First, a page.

Dispatch from Name That Author Contest, Brooklyn Book Festival

By Jane Ciabattari

The National Book Critics Circle “Name that Author” contest at a rainy Brooklyn Book Festival featured two champs (Brigid Hughes, who won the first ever “Name that Author” contest, and Martha Southgate, who won last year's contest) pitted against three NBCC board members–Eric Banks, David Haglund and Steve Kellman. (Their bios here.)

All the clues were from the past 36 years of National Book Critics Circle award winners and finalists in Fiction, each round covering four decades (the 1970s, 1980s, 1990s and 21st century). John Reed, emcee, started off with the first clues. 21st Century, Round 1:

Clue #1:   “He has fruit trees already, but he wants cherries and plums like the ones he has eaten abroad, and late pears to use in the Tuscan fashion, to match their crisp metallic flesh with winter's salt cod.”

Clue #2:    “Once in Italy, when he was young, he had joined a burial party.  It isn't something you volunteer for; you're just told.  They had bound cloth across their mouths, and shoveled their comrades into unhallowed ground; walked away with the smell of putrefaction on their boots. Which is worse, he thinks, to have your daughters dead before you, or to leave them to tidy away your remains?”

None of the panelists had a correct answer, so Reed went to the audience. Still no correct answer. (The author is, Hilary Mantel, whose novel Wolf Hall won the NBCC fiction award last year.)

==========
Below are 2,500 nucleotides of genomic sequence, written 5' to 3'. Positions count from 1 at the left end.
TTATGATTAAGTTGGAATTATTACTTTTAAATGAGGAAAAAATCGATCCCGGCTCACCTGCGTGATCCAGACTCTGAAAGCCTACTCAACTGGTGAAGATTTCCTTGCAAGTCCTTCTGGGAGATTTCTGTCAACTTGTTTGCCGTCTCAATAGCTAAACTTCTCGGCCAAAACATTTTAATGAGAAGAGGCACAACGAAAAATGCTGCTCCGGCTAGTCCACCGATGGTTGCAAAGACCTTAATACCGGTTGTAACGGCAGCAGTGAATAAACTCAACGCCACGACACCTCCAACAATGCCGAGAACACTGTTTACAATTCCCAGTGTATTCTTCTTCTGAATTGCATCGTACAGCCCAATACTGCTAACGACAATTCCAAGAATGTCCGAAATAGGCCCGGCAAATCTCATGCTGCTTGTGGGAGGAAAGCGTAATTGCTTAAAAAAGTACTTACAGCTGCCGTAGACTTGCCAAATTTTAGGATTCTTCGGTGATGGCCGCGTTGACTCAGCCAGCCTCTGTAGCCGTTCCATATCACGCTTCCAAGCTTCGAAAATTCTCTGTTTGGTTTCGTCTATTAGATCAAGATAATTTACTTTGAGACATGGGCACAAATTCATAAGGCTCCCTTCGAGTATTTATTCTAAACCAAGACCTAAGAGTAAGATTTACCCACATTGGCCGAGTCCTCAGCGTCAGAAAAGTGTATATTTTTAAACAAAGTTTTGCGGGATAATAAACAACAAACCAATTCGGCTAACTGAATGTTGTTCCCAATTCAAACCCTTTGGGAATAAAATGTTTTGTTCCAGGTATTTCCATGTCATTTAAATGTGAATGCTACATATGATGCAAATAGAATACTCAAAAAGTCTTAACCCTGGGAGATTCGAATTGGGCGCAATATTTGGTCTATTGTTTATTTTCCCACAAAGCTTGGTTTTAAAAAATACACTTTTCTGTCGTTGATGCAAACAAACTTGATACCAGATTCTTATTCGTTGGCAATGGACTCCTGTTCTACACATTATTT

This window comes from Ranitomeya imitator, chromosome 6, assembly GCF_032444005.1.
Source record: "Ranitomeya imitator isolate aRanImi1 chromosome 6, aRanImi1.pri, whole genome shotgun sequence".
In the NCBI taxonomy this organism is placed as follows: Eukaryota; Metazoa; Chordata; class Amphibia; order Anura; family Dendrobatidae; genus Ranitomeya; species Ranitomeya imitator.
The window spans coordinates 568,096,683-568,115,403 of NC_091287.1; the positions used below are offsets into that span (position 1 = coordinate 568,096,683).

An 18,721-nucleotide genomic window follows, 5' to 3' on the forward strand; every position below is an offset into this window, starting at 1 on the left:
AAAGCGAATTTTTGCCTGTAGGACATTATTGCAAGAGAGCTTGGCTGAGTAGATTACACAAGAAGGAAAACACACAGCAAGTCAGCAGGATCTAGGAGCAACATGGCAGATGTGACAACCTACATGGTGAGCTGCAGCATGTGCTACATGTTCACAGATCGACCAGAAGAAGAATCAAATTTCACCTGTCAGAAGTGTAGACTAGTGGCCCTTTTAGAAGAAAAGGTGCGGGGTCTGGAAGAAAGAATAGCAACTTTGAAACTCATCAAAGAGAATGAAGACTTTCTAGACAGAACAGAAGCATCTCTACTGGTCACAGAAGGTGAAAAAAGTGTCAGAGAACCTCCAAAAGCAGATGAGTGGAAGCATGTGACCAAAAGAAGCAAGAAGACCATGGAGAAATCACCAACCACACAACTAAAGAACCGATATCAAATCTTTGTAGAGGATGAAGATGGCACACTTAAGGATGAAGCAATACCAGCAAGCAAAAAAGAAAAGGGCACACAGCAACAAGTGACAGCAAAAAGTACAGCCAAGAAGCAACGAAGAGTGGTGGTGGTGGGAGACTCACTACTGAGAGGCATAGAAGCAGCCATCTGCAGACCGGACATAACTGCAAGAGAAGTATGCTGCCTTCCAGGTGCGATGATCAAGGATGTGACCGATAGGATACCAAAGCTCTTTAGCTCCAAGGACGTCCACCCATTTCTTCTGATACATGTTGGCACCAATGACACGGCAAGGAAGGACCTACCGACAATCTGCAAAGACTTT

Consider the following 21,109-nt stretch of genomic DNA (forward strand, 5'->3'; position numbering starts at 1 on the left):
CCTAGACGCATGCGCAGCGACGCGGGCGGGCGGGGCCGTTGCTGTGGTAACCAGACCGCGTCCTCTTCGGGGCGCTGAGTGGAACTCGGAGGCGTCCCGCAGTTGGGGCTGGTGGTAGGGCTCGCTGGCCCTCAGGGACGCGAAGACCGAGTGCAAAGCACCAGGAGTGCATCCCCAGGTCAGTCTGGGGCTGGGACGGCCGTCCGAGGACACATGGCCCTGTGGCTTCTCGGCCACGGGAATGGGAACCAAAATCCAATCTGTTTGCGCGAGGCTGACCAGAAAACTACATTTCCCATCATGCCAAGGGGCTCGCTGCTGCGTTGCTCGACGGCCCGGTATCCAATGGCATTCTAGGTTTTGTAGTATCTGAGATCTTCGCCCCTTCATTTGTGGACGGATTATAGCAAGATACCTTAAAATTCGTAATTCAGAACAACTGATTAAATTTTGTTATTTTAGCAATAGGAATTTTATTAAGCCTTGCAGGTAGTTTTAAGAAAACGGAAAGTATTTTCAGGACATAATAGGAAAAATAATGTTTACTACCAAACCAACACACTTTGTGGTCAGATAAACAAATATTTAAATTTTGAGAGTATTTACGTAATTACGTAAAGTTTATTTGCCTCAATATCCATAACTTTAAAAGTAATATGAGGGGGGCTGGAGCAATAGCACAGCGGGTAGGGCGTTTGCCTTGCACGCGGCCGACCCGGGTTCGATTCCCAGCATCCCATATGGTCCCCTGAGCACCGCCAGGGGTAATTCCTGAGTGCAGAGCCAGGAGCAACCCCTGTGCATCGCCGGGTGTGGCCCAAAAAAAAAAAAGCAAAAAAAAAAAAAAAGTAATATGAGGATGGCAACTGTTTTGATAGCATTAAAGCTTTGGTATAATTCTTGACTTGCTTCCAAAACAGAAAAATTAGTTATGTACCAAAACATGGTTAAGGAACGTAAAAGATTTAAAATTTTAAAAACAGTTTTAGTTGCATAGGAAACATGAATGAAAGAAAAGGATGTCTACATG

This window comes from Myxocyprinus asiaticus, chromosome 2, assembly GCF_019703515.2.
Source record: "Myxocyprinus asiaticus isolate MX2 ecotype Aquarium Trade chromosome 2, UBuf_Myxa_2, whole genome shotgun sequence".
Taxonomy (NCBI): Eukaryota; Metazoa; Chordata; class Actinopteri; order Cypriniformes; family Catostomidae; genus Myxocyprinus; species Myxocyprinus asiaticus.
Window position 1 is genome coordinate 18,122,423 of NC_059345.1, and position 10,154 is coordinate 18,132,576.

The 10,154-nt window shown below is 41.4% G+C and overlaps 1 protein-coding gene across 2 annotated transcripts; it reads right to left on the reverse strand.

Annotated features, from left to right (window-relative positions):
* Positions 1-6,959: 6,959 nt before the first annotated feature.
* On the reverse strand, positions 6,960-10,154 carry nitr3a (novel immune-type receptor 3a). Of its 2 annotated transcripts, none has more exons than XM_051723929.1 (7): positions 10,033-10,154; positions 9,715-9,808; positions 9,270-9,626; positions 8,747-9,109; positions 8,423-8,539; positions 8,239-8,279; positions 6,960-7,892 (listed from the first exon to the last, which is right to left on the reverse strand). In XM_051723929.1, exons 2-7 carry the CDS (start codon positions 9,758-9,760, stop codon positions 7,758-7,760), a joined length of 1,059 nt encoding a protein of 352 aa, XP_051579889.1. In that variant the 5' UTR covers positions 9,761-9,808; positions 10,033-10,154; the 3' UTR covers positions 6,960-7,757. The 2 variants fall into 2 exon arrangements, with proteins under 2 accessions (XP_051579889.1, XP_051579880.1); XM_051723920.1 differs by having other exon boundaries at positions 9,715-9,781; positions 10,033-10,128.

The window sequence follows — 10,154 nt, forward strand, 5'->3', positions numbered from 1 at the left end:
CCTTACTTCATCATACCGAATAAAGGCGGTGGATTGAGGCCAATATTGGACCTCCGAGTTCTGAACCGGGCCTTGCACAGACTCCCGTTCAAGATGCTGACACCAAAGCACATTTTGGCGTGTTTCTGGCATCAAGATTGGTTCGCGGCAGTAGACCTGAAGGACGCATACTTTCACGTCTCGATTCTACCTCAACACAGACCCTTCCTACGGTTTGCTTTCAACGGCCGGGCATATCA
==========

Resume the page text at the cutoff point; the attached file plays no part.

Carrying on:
Here's a clue from Round 2, the 1970s, no correct answers from contestants or audience.

Clue #1: “She believed in silence at breakfast, and used to enforce it by staring craftily at a bread knife with jam on it.”

Clue #2: The final line from the novel: “It could be that the sort of sentence one wants right here is the kind that runs, and laughs, and slides, and stops right on a dime.” No one got this one, contestants or audience.  Answer: Renata Adler, Speedboat ,NBCC fiction finalist 1976

In a speedy set of 16 clues, covering four rounds, the panelists were frequently wrong or unable to answer; the audience came through for a number of authors (Joan Didion, Alice Munro among them.) Here are the Alice Munro clues, from Round 4, the 1990s:

Clue #1: The opening line from the title story in this collection:  “For the last couple of decades there has been a museum in Walley, dedicated to preserving photos and butter churns and horse harnesses and an old dentist’s chair and a cumbersome apple peeler and such curiosities as the pretty little porcelain and glass insulators that were used on telephone poles.”

Clue #2: The ending line if the same story. “Everything is black, but that is only paint. In some places where the optometrist’s hand must have rubbed most often, the paint has disappeared and you can see a patch of shiny silver metal.” Answer: Alice Munro, The Love of a Good Woman, Fiction winner, 1998.

At the end of the four rounds, Steve Kellman and Martha Southgate were in a dead heat.

Playoff questions came next. What do each of the authors mentioned in the clues have in common? Both contestants were stumped, ditto the audience.  Answer: All were female.

Another playoff question, from defeated panelist David Haglund: Who was the most recent female winner of the National Book Award? No correct answers from any corner. Answer: Lily Tuck.

After all rounds of play the audience joined in agreeing, this year's winner is…..   A tie! Co winners Steve Kellman and Martha Southgate will be on the spot next year.  The winning award was split between the two, with Southgate carrying off the NBCC championship necklace, and Kellman the Library of America Edmund Wilson volume.